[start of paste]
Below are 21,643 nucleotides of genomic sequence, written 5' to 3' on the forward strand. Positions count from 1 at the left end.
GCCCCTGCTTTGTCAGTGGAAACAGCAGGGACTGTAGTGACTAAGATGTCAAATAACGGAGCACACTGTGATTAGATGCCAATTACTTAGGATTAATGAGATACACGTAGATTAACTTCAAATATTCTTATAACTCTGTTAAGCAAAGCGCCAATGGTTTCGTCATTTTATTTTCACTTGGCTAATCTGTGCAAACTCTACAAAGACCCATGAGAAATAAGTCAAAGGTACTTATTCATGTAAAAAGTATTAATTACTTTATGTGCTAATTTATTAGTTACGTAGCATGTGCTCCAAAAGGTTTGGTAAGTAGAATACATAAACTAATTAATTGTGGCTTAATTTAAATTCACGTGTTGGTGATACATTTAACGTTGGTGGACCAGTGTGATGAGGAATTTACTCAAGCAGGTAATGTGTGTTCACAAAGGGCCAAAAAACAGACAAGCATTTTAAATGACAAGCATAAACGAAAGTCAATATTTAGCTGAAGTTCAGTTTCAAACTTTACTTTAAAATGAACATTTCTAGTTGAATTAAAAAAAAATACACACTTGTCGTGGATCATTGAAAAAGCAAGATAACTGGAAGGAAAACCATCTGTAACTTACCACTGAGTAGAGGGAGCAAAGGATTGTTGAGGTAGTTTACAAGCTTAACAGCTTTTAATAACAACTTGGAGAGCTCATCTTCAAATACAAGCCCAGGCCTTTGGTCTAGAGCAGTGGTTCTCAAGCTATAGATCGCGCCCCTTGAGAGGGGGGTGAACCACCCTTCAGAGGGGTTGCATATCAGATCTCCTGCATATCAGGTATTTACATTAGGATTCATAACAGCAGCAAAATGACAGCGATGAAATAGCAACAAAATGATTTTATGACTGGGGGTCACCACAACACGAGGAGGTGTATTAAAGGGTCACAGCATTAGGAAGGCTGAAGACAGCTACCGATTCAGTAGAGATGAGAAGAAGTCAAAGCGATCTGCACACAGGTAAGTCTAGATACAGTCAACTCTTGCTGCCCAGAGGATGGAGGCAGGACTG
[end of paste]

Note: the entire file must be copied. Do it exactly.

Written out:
Below are 21,643 nucleotides of genomic sequence, written 5' to 3' on the forward strand. Positions count from 1 at the left end.
GCCCCTGCTTTGTCAGTGGAAACAGCAGGGACTGTAGTGACTAAGATGTCAAATAACGGAGCACACTGTGATTAGATGCCAATTACTTAGGATTAATGAGATACACGTAGATTAACTTCAAATATTCTTATAACTCTGTTAAGCAAAGCGCCAATGGTTTCGTCATTTTATTTTCACTTGGCTAATCTGTGCAAACTCTACAAAGACCCATGAGAAATAAGTCAAAGGTACTTATTCATGTAAAAAGTATTAATTACTTTATGTGCTAATTTATTAGTTACGTAGCATGTGCTCCAAAAGGTTTGGTAAGTAGAATACATAAACTAATTAATTGTGGCTTAATTTAAATTCACGTGTTGGTGATACATTTAACGTTGGTGGACCAGTGTGATGAGGAATTTACTCAAGCAGGTAATGTGTGTTCACAAAGGGCCAAAAAACAGACAAGCATTTTAAATGACAAGCATAAACGAAAGTCAATATTTAGCTGAAGTTCAGTTTCAAACTTTACTTTAAAATGAACATTTCTAGTTGAATTAAAAAAAAATACACACTTGTCGTGGATCATTGAAAAAGCAAGATAACTGGAAGGAAAACCATCTGTAACTTACCACTGAGTAGAGGGAGCAAAGGATTGTTGAGGTAGTTTACAAGCTTAACAGCTTTTAATAACAACTTGGAGAGCTCATCTTCAAATACAAGCCCAGGCCTTTGGTCTAGAGCAGTGGTTCTCAAGCTATAGATCGCGCCCCTTGAGAGGGGGGTGAACCACCCTTCAGAGGGGTTGCATATCAGATCTCCTGCATATCAGGTATTTACATTAGGATTCATAACAGCAGCAAAATGACAGCGATGAAATAGCAACAAAATGATTTTATGACTGGGGGTCACCACAACACGAGGAGGTGTATTAAAGGGTCACAGCATTAGGAAGGCTGAAGACAGCTACCGATTCAGTAGAGATGAGAAGAAGTCAAAGCGATCTGCACACAGGTAAGTCTAGATACAGTCAACTCTTGCTGCCCAGAGGATGGAGGCAGGACTG